But this isn’t really unique to “sexual perverted” games and otaku.  Games everywhere shed light on what that particular segment of society want from their games (again, supply and demand).  For the longest time, I had no idea why the Modern Warfare series sell like they do, until I saw the Extra Creditz episode on ‘the gun‘, which explained how FPSes appeal to the western gamer’s deep desire for empowerment.  I guess this desire for empowerment is somewhat universal amongst all teenagers, but it must be particularly so for Americans and those influenced by the American ideals of freedom, autonomy and independence. (Culturally, we Asians aren’t so big on this, although we’ve no doubt been influenced by western ideals over the past few decades).  But this desire for empowerment, to my Christian understanding, is but a clever disguise for the sins of pride, discontent and rebelliousness – the refusal to be obedient to any authority, even the authority which you should be obedient to (i.e. God).

I have no idea why you Americans spend so much money on these.

Finally, let us briefly consider the use of gender and sex in western games, in particular how relationships work in Bioware franchises like Dragon Age and Mass Effect.  As explained by Tom Dawson, sex with a romantic partner in these games are treated as a reward for courtship, a personal achievement for overcoming a series of obstacles.  Such perceptions towards sex are not restricted to games alone (see also: The Game, American Pie), and perhaps, it is already the global contemporary zeitgeist towards sex.  That said, from the Christian perspective, this view is fundamentally untrue and an extremely harmful attitude. Instead of being a beautiful expression of intimacy between two individuals whom have covenanted with each other, it becomes a individual-centred conquest for pleasure and/or fulfilment.  Fundamentally, this is the idolatry of the self – even in our deepest most fulfilling relationships, we are primarily seeking self-benefit, and not the selfless love towards the other which we were supposed to display.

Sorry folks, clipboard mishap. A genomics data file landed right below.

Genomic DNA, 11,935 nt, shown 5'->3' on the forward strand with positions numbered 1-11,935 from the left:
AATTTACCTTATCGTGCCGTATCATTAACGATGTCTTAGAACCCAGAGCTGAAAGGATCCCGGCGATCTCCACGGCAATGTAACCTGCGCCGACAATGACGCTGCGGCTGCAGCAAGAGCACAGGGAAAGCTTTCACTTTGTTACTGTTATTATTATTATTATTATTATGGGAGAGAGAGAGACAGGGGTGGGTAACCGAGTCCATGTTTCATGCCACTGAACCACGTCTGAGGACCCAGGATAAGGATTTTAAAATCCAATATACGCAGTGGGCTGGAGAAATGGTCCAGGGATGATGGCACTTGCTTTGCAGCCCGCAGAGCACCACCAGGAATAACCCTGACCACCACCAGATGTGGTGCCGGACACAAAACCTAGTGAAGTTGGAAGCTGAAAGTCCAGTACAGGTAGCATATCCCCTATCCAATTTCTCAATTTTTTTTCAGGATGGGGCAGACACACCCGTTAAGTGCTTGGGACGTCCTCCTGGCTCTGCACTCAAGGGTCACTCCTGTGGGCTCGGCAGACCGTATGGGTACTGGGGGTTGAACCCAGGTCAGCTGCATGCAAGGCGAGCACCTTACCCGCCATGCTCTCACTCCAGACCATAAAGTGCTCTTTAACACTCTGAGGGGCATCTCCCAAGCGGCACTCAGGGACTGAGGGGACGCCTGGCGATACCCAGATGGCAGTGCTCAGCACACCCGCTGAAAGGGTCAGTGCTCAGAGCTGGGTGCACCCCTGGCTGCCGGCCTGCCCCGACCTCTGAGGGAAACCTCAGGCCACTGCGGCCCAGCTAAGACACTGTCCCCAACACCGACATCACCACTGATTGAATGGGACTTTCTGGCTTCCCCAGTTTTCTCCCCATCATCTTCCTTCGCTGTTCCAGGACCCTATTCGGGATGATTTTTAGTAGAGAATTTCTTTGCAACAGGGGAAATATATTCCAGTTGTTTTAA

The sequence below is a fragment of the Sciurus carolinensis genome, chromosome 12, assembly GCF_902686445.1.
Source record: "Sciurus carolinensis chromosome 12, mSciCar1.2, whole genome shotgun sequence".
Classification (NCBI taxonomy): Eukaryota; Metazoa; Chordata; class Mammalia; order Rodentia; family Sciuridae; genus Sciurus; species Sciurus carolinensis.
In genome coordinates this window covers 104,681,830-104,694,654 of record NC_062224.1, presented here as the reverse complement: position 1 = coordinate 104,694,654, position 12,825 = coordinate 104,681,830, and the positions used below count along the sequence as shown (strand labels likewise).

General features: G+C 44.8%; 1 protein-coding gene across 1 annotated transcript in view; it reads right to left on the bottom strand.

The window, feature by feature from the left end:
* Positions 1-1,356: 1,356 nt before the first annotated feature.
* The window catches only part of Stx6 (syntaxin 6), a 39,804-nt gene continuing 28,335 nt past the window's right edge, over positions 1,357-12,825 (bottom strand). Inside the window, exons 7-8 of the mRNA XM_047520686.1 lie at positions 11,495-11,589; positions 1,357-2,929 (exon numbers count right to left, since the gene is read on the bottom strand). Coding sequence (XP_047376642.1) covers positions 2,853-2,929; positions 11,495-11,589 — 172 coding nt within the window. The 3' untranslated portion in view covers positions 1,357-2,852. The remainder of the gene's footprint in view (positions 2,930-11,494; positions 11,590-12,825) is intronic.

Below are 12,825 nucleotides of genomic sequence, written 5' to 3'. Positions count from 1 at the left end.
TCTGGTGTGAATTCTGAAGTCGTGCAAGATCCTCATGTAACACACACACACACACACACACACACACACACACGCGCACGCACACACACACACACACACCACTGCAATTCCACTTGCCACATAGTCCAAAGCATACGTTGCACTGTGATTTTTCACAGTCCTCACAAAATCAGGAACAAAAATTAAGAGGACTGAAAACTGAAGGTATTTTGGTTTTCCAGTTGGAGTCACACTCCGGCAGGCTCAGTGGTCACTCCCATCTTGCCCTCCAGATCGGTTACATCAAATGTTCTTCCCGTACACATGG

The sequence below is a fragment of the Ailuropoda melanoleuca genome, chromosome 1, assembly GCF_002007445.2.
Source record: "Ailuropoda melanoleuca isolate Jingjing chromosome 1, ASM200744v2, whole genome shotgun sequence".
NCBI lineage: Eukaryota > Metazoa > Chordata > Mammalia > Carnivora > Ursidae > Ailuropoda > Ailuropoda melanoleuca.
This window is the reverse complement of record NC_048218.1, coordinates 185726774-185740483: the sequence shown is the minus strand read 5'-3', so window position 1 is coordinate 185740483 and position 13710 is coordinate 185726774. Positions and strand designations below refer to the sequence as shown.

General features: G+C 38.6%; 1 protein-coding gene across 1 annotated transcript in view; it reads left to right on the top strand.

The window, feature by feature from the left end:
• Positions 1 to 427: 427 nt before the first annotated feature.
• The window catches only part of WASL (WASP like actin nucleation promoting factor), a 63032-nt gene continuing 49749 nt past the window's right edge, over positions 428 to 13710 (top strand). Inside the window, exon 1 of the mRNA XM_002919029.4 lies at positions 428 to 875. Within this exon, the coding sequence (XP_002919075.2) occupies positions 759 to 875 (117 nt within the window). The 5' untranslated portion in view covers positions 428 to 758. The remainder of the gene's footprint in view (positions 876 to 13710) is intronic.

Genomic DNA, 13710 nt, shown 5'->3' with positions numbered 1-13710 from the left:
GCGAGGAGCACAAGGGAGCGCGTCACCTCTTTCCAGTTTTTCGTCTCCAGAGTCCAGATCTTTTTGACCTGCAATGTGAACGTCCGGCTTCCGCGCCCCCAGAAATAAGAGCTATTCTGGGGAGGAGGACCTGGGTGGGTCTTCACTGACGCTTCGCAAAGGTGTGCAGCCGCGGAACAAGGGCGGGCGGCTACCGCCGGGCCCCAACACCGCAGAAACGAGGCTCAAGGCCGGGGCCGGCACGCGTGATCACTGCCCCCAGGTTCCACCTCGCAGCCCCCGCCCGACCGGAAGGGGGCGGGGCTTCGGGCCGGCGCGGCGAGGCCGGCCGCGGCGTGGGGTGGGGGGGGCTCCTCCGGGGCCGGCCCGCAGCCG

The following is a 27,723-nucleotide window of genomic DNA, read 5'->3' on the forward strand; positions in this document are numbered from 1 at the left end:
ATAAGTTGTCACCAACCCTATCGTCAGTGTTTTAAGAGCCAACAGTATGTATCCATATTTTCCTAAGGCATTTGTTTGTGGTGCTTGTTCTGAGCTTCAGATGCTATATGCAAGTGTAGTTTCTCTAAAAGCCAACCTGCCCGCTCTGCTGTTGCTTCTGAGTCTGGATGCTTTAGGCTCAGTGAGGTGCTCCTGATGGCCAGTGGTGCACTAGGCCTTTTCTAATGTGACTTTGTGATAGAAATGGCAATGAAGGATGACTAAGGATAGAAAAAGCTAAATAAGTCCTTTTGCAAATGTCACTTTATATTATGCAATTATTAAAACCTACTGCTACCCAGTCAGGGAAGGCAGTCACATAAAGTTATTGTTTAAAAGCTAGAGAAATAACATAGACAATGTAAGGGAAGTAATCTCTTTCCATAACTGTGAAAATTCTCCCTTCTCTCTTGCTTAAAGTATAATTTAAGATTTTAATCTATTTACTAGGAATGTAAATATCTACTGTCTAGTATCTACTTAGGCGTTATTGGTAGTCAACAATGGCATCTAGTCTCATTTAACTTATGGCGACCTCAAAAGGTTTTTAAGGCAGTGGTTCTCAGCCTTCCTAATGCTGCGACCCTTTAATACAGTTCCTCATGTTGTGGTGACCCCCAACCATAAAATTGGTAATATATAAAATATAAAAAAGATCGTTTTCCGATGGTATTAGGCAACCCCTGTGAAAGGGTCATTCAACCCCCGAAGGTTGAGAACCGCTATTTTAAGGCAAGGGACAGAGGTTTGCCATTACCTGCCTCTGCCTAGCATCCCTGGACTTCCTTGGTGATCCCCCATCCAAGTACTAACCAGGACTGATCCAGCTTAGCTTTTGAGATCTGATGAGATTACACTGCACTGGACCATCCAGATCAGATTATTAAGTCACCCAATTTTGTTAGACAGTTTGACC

The mysterious Morrigan of Dragon Age: Origins, fulfilling fantasies for gamers everywhere who wish to sleep with demonspawn-birthing witches (all you need is to give her a few gifts and choose the correct dialogue options).

Honestly, we should not be surprised that society reveals such idols in what they desire in their videogames, because that is exactly what a fallen humankind is expected to look like.  If we don’t worship God, we worship ourselves, and whatever else we feel we need to make ourselves feel “fulfilled”.  Videogames, perhaps more so than any other kind of medium, are the most susceptible to the pandering of our idolatry (due to both it’s interactive nature as well as its relatively young history as an art medium).  It is also important to remember that we are called to show grace and humility to all who are sinful and fallen, because we too were once sinful and fallen as well (and in many ways, still are). The only difference between us and them is that we have been rescued by the grace of God (and not by of our own works).

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5 thoughts on “Videogames and the Idols of Society